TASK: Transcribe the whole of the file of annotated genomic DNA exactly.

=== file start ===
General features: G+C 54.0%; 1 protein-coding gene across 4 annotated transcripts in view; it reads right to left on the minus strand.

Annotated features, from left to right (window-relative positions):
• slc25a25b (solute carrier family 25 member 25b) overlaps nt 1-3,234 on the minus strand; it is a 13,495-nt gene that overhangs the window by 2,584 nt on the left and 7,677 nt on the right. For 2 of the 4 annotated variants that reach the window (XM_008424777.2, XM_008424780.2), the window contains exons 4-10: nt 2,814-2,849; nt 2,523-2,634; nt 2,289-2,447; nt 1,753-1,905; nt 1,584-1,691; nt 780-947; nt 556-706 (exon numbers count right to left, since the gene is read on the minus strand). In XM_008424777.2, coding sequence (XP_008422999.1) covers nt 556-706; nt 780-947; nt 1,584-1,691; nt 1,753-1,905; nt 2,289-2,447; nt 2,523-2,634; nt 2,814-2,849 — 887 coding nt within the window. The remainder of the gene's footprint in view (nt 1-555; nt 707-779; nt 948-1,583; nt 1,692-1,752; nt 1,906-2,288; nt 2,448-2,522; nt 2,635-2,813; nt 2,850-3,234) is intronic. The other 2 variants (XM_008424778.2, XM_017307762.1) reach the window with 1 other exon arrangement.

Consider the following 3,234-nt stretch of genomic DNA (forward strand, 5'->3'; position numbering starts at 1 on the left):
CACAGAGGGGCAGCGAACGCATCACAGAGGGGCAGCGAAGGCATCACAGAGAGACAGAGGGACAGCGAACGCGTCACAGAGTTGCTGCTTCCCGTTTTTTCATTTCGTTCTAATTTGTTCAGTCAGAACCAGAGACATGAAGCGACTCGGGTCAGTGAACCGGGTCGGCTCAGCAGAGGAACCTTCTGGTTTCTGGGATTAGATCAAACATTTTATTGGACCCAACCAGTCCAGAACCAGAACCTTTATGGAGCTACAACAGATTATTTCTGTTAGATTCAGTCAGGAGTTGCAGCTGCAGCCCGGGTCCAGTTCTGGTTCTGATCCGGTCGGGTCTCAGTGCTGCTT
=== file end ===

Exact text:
General features: G+C 54.0%; 1 protein-coding gene across 4 annotated transcripts in view; it reads right to left on the minus strand.

Annotated features, from left to right (window-relative positions):
• slc25a25b (solute carrier family 25 member 25b) overlaps nt 1-3,234 on the minus strand; it is a 13,495-nt gene that overhangs the window by 2,584 nt on the left and 7,677 nt on the right. For 2 of the 4 annotated variants that reach the window (XM_008424777.2, XM_008424780.2), the window contains exons 4-10: nt 2,814-2,849; nt 2,523-2,634; nt 2,289-2,447; nt 1,753-1,905; nt 1,584-1,691; nt 780-947; nt 556-706 (exon numbers count right to left, since the gene is read on the minus strand). In XM_008424777.2, coding sequence (XP_008422999.1) covers nt 556-706; nt 780-947; nt 1,584-1,691; nt 1,753-1,905; nt 2,289-2,447; nt 2,523-2,634; nt 2,814-2,849 — 887 coding nt within the window. The remainder of the gene's footprint in view (nt 1-555; nt 707-779; nt 948-1,583; nt 1,692-1,752; nt 1,906-2,288; nt 2,448-2,522; nt 2,635-2,813; nt 2,850-3,234) is intronic. The other 2 variants (XM_008424778.2, XM_017307762.1) reach the window with 1 other exon arrangement.

Consider the following 3,234-nt stretch of genomic DNA (forward strand, 5'->3'; position numbering starts at 1 on the left):
CACAGAGGGGCAGCGAACGCATCACAGAGGGGCAGCGAAGGCATCACAGAGAGACAGAGGGACAGCGAACGCGTCACAGAGTTGCTGCTTCCCGTTTTTTCATTTCGTTCTAATTTGTTCAGTCAGAACCAGAGACATGAAGCGACTCGGGTCAGTGAACCGGGTCGGCTCAGCAGAGGAACCTTCTGGTTTCTGGGATTAGATCAAACATTTTATTGGACCCAACCAGTCCAGAACCAGAACCTTTATGGAGCTACAACAGATTATTTCTGTTAGATTCAGTCAGGAGTTGCAGCTGCAGCCCGGGTCCAGTTCTGGTTCTGATCCGGTCGGGTCTCAGTGCTGCTT